Only 16 percent of recent college graduates state that their career services office was very helpful. What a devastating statistic! Brandon Busteed, the executive director of education and workforce development at Gallup, stated, “We are stunned to see the perceptions about career services. There are as many graduates saying career services were not at all helpful as graduates saying it was very helpful. There is obviously a lot of room for improvement.” Yet, an article at Forbes.com, titled “5 Reasons Why Career Services is the Most Important Office On Campus,” makes these bold statements, “The overall purpose of college is to help students to find a career path that will lead to a successful, happy future. In other words, a job. It follows, then, that career services is the most important office on campus.”
Busteed may be stunned, but I am not. The disparity between the opportunity afforded to career services professionals and the level of service that apparently is being provided is striking. Most career services offices have a major missing link, without which the career-center experience fails to capture the student’s personal commitment to engage the lengthy career-development process. That missing link is vocational calling.
These troubling statistics are cited in a study just released in the Gallup-Purdue Index Report 2016. Over 11,000 adults who graduated with a bachelor’s degree between 2010 and 2016 were interviewed. These interviews were a part of a three-year, 70,000-participant comprehensive study which sought to obtain their assessment of their higher-education experience. Sixty-one percent of these recent graduates indicated that they had visited their career services office at least once while in college. In responding to the question “How helpful was the career services office to you?” the graduates assessed their office as follows:
Don’t Know – Cannot Recall: 6%
Not At All Helpful: 16%
Somewhat Helpful: 36%
Very Helpful: 16%
These statistics confirm previous Gallop reports that have consistently shown that, on average, only 40% of graduates (between 1980 and 2016) have said that the career services office was “helpful” or “very helpful.” These confirmed statistics are very troubling. Why are so many career services offices unable to capture the attention of the students they are called to serve?
The implications section of the study provides some insight into the core issue, stating, “getting students in the door of their schools’ career services office is only half the battle colleges face. The other half is making sure the experience is as meaningful as possible” (italics mine). Students will not engage and be committed to the career-development process unless it is personally, intimately, and particularly meaningful to them.
As an undergraduate, I had very little involvement with my “placement office.” As a student personnel services grad student, I studied career-development philosophy, processes, and tools with a national authority in the field. After a practicum in the career services office serving undergrads, I vowed I would never work in a career services office. The discipline and its material was mechanistic, boring, and non-inspiring, and the process was cumbersome. It lacked true intrinsic meaning not only for me, but also for the undergrads I was trying to serve.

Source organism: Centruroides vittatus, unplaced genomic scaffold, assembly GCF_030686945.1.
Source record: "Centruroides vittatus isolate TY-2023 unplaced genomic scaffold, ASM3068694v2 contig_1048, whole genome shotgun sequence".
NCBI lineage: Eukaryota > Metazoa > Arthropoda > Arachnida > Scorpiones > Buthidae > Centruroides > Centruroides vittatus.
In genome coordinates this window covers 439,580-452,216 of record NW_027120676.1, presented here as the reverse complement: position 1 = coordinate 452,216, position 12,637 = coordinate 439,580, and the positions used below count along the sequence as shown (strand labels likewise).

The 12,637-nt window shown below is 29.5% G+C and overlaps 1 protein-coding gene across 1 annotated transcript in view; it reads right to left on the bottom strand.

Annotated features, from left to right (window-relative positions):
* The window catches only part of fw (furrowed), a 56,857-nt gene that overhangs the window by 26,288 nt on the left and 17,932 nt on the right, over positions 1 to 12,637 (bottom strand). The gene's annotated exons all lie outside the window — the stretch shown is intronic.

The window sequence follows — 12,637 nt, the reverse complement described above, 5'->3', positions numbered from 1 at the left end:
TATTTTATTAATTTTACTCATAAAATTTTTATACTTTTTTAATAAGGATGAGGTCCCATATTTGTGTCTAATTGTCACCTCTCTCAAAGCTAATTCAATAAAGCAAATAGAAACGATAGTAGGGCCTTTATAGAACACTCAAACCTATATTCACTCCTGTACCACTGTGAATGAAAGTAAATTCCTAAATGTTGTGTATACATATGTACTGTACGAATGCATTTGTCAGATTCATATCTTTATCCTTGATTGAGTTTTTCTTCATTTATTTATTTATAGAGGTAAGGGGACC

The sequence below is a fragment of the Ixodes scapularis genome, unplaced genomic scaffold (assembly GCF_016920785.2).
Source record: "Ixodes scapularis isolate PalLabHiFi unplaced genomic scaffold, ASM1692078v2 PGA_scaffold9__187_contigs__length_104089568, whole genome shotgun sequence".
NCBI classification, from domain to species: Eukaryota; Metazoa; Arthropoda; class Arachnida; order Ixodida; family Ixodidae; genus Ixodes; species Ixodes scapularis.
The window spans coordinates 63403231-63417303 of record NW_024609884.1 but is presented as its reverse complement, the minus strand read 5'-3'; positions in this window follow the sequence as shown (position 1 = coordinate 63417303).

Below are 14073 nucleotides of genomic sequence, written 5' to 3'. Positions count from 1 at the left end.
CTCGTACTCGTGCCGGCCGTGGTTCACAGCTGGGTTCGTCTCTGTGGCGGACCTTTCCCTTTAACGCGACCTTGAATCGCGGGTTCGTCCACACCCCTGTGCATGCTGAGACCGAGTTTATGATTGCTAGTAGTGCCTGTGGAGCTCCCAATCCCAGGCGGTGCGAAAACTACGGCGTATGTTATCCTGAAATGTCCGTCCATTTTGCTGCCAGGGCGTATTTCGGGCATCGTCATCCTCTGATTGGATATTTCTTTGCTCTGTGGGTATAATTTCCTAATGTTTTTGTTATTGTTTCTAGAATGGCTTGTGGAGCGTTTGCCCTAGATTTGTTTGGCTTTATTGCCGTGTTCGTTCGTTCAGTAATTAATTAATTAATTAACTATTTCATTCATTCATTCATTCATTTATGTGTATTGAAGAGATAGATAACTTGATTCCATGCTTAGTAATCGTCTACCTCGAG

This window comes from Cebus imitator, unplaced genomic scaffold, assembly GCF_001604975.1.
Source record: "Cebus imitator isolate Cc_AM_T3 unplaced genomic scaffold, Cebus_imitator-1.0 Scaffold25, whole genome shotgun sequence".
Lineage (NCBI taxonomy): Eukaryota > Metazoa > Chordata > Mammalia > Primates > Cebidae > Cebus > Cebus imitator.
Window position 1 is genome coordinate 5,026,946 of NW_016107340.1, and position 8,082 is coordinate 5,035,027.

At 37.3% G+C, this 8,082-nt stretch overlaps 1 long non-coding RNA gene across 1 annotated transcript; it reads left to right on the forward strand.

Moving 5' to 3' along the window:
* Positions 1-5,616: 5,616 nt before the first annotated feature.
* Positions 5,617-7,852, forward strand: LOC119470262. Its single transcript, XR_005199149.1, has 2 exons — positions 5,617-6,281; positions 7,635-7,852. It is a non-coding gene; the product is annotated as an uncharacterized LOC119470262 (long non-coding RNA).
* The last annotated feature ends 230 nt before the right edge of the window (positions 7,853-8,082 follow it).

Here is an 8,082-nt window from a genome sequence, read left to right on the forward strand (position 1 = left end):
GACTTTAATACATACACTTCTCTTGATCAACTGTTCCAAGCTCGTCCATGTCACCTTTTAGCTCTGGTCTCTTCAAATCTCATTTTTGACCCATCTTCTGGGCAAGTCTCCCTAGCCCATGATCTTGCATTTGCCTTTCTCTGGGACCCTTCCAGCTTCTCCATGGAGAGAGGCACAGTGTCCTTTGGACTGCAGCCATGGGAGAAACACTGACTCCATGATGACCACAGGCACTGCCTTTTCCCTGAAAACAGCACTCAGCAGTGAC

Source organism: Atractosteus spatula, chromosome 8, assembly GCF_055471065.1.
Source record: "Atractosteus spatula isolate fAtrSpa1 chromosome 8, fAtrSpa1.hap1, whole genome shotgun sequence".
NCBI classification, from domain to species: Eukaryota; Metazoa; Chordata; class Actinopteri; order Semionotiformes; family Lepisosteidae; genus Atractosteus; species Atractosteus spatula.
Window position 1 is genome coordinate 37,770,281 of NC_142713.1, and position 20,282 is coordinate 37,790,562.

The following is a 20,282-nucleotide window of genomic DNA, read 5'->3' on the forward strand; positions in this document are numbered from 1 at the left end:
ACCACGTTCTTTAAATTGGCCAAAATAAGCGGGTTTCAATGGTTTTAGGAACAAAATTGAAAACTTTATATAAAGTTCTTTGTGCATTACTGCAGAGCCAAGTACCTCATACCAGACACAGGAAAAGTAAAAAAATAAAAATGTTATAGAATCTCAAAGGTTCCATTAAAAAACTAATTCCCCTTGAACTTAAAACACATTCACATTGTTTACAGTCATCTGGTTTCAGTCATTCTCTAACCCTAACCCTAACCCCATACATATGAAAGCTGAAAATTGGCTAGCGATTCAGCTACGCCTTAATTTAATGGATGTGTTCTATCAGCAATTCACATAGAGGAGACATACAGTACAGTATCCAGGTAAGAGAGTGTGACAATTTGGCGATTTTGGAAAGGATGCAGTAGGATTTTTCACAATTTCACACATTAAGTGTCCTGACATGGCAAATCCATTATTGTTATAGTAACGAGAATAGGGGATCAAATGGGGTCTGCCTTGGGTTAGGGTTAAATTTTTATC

Years later in my career, I was asked by Grove City College to become the director of Career Services and to re-invent the department. Based on my previous vow, I reluctantly agreed to set a new vision in place and planned to move on after one year. As I once again studied the building blocks of the discipline, I found the missing link: the concept of “calling.” Calling is the true inspirational motivator for students! Vocational calling has to be the starting point for career services professionals. As Monster.com has so aptly and compellingly communicated, “Your calling is calling—find your own path.”
After 23 years as director of the office, I can confidently confirm that calling is the answer. This truth is borne out in the fact that our nationally recognized career services office has outstanding placement numbers and, more importantly, graduates who are pursuing excellence in the marketplace through fulfilling careers. Students get passionate about their calling and their special, God-given design. They have been created with unique transferable skills, passions, characteristics, aptitudes, and talents. This beautiful individual set of attributes each student possesses relates to very specific career field fits. Students with a calling perspective also have confidence that the One who created them has a place for them and a purpose for their lives. The investment of time and continued effort the calling approach requires is worth it for them, because of their heartfelt desire to find their fit in the post-college world. They recognize that fit will be rewarding and meaningful.
Author Fredrick Buechner, in his book “Wishful Thinking: A Seeker’s ABC’s,” sums up this calling link beautifully, stating that this is “where your deep gladness meets the world’s deep needs.” Students are inspired when they let their design and their lives speak through serving in satisfying work. The concept of vocational calling seems so simple, but it is truly profound. Vocational calling must be the starting point for career services professionals who want to successfully serve their college students.
—Dr. Jim Thrasher is the Senior Fellow of Grove City College’s career services office and the coordinator of the Center for Vision & Values working group on calling.